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Our Animal Husbandry Practices

At La Buena Vida Farm we strive to provide the most natural and balanced way to nourish and care for our animals, with whole herd health and wellbeing as our focus.

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FEED:  We feed our entire herd (except milking does or pregnant does past 90 days) a locally grown, pesticide free Triticale hay. The milking does are fed local, naturally grown, pesticide free, first cutting alfalfa. Alfalfa is sometimes called “the king of herbs.” In his book, Herbs and Old Time Remedies, Joseph VanSeters says, “if he could give one herb to everyone to improve overall health it would be alfalfa!”  

GRAIN:  We give our milking does a mixed ration of Purina Noble Goat Dairy Parlor, Black Oil Sunflower Seeds (B.O.S.S), and Dumor Sweet Feed (as much as they want during their milking session) twice a day. The addition of the black oil sunflower seeds is a great source of vitamin E, which helps aid the body’s absorption of selenium. Bucks sometimes get 2-4 TBSP of grain to maintain a good working weight during breeding season.

MINERALS:  A high quality, selenium enhanced mineral block is provided in each goat pen. In addition, we offer free choice of Sweetlicks Magna Milk loose minerals. Our milking Doe’s have access to a large cobalt block at all times. If we feel that our animals are lacking in some minerals, we give them different herb mixes from Fir Meadows based on their specific needs.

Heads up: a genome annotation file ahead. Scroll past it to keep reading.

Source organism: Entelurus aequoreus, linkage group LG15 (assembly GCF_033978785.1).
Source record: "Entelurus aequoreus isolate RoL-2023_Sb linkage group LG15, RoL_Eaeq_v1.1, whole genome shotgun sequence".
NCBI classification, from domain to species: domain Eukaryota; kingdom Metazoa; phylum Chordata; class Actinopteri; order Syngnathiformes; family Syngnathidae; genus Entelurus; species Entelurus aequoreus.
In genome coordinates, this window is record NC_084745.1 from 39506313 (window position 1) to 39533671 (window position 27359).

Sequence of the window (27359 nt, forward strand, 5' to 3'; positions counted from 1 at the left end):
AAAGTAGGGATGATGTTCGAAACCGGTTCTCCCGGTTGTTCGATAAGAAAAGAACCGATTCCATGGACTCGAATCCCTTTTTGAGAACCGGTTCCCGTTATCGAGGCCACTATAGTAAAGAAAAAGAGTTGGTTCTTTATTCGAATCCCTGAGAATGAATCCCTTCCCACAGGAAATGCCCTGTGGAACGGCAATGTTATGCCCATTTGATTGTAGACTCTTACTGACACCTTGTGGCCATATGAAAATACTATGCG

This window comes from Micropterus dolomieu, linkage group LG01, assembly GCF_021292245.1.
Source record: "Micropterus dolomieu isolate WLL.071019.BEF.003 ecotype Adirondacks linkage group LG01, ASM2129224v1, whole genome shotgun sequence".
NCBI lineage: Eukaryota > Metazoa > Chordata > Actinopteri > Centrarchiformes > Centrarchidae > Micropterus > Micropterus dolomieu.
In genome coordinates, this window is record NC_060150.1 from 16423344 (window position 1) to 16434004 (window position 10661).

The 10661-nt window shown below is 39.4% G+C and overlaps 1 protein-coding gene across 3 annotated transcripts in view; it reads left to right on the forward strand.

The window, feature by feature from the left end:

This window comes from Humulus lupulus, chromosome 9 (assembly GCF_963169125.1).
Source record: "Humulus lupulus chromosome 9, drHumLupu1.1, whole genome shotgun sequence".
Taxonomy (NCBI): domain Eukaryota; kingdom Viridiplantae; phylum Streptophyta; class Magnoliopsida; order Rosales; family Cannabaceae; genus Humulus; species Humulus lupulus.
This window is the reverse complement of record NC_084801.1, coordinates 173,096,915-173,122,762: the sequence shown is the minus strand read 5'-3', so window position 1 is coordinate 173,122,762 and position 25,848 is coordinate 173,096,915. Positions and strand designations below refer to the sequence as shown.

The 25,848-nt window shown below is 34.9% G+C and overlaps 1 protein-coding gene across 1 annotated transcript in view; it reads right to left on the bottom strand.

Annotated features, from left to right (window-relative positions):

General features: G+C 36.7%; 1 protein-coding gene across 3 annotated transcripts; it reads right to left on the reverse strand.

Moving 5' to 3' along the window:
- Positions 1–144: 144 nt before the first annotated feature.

SODIUM BICARBONATE:  We feed free choice good ol’ Baking Soda which helps aide in digestion and healthy rumen activity.  Baking soda is great for controlling the acidity in the gut, thus helping to prevent bloat. The goats will eat only what they need.

WATER: We provide lot’s of clean, fresh water at ALL TIMES! Sometimes we add a little raw Apple Cider Vinegar to the goats’ water.  They love it!  It provides potassium for easier kiddings and aides in Urinary Calculi prevention in bucks and wethers.  We get it from Azure Standard Co-op.

 

DEWORMING:  We use an herb mix called DeWorm made by Fir Meadows; it came highly recommend by another breeder. We like this natural approach for deworming because it is healthier for the goats and we don’t have to dump any of our precious milk. If necessary, we will use a heavier, medicated wormer like Zimecterin or Ivermectin Gold.

VACCINATIONS:  We do not give any vaccinations.

BREEDING AND PREGNANCY CARE: A Nigerian Dwarf doe should be a least 9 months old and/or at least 40 lbs with good rump width before considering breeding.. The doe needs to be in good health and condition; not too thin nor too fat. Hoof trimming should be done routinely (every 6-8 weeks) and no later than 8 weeks prior to kidding. The pressure placed on the doe’s abdomen during hoof trimming is very uncomfortable, and not necessary.

Disclaimer: These are notes on how we choose to maintain the health of our herd at La Buena Vida Farm.  Our comments or thoughts should not be considered general medical advice.  Please do your own research and consult your veterinarian when making decisions regarding the unique health requirements for your herd.